This is the first book in more than three decades to offer a complete and chronological history of revolutionary Cuba, including the years of rebellion that led to the revolution. Beginning with Batista's coup in 1952, which catalyzed the rebels, and bringing the reader to the present-day transformations initiated by Raul Castro, Luis Martinez-Fernandez provides a balanced interpretive synthesis of the major topics of contemporary Cuban history.
Expertly weaving the myriad historic, social, and political forces that shaped the island nation during this period, Martinez-Fernandez examines the circumstances that allowed the revolution to consolidate in the early 1960s, the Soviet influence throughout the latter part of the Cold War, and the struggle to survive the catastrophic Special Period of the 1990s after the collapse of the U.S.S.R. He tackles the island's chronic dependence on sugar production, which started with the plantations centuries ago and continues to shape culture and society. He analyzes the revolutionary pendulum that continues to swing between idealism and pragmatism, focusing on its effects on the everyday lives of the Cuban people, and-bucking established trends in Cuban scholarship-Martinez-Fernandez systematically integrates the Cuban diaspora into the larger discourse of the revolution.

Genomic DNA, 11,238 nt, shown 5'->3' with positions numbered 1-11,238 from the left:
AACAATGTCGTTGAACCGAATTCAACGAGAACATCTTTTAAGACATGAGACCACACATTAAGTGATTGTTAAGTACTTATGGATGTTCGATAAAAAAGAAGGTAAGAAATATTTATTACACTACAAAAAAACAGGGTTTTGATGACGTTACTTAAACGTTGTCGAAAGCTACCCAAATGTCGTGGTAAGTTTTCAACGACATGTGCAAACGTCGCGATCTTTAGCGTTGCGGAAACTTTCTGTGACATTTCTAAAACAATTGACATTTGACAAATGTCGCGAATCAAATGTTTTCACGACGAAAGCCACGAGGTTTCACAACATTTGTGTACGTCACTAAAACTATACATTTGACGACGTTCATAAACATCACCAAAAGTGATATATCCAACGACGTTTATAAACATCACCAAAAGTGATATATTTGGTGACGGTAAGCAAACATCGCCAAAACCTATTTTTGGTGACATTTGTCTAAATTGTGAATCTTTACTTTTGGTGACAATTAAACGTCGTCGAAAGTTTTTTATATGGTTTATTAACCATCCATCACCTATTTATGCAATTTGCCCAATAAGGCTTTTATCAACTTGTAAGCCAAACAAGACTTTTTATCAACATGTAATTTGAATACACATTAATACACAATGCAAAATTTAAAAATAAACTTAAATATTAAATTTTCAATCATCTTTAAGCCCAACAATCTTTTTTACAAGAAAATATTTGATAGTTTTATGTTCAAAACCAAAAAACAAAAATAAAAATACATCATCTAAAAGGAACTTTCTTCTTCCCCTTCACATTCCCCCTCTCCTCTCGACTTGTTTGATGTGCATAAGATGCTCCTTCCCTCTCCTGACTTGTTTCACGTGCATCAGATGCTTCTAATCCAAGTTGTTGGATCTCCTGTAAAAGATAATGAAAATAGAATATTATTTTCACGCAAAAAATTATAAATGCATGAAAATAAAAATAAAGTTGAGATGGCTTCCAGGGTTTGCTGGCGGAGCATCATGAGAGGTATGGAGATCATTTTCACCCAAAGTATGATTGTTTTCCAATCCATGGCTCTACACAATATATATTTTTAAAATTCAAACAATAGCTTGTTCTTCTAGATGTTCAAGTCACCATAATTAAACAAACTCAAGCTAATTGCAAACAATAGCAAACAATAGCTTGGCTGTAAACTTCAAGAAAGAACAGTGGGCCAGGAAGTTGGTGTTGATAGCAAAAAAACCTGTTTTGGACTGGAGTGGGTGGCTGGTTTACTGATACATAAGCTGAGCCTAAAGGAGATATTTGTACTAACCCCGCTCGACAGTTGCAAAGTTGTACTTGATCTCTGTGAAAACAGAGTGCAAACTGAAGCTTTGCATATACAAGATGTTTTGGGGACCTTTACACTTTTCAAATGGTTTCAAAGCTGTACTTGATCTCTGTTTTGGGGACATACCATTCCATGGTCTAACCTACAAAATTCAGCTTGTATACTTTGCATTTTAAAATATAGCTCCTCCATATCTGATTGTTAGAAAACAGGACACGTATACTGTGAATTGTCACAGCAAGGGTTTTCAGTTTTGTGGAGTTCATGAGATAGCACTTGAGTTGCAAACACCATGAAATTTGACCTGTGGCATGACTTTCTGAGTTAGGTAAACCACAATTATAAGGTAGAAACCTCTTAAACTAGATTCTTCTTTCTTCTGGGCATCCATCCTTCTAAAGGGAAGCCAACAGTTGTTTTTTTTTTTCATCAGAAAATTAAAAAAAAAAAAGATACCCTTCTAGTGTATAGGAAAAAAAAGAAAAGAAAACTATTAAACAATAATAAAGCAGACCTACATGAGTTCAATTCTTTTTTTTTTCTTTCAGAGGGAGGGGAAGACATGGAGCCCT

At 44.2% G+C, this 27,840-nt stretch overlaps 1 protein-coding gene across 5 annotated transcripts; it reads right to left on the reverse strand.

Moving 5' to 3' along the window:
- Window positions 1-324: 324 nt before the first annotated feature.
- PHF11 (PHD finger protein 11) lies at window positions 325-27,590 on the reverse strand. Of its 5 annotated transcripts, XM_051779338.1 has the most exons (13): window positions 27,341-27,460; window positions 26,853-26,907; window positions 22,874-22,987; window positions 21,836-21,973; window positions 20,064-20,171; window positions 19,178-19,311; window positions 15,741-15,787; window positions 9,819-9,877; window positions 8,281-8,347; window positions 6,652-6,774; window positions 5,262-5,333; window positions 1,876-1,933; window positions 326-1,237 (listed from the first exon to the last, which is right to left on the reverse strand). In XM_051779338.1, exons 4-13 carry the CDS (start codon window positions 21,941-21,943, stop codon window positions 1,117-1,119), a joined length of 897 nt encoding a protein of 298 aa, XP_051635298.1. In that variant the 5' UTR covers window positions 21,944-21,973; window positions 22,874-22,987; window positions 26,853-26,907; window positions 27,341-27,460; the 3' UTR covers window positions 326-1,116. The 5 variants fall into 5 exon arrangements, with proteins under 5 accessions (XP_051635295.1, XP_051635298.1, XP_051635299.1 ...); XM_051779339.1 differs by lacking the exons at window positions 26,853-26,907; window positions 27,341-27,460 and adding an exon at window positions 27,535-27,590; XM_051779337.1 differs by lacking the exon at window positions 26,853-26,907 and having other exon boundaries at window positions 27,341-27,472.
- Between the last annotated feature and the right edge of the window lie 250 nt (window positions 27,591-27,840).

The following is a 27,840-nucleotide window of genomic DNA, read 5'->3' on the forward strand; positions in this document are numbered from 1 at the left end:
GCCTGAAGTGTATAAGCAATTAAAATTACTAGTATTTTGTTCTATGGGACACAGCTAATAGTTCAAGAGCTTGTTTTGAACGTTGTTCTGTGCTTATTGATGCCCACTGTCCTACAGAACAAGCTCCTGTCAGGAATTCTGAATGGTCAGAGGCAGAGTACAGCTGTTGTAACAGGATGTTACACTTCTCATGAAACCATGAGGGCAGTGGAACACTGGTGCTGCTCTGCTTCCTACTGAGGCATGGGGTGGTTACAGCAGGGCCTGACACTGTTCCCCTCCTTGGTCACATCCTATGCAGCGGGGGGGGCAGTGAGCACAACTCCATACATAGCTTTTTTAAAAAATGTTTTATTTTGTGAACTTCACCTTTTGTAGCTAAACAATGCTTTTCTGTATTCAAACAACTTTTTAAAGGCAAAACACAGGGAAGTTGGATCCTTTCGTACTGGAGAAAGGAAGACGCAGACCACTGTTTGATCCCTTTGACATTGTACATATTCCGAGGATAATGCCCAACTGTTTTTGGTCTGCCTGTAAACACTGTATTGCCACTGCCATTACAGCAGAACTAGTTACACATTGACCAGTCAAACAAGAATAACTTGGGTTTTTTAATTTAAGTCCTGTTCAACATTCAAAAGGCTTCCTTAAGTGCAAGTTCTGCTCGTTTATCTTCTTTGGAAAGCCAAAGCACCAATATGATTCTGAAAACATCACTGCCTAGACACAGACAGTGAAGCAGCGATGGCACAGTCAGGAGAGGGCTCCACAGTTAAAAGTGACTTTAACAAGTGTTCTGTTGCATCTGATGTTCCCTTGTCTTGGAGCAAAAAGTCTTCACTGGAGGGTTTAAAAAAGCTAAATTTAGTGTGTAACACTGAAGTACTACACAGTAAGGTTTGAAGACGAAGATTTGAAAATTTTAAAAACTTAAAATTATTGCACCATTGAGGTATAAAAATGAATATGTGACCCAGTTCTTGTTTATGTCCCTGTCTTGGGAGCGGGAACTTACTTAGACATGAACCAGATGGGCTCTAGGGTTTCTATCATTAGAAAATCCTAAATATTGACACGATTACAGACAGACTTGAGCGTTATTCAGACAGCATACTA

Concise, well written, and accessible, this book is an indispensable survey of the history and themes of the socialist revolution that forever changed Cuba and the world.
Luis Martinez-Fernandez, professor of history at the University of Central Florida, USA, is coeditor of Encyclopedia of Cuba: People, History, Culture and the author of numerous books including Frontiers, Plantations, and Walled Cities: Essays on Society, Culture and Politics in the Hispanic Caribbean.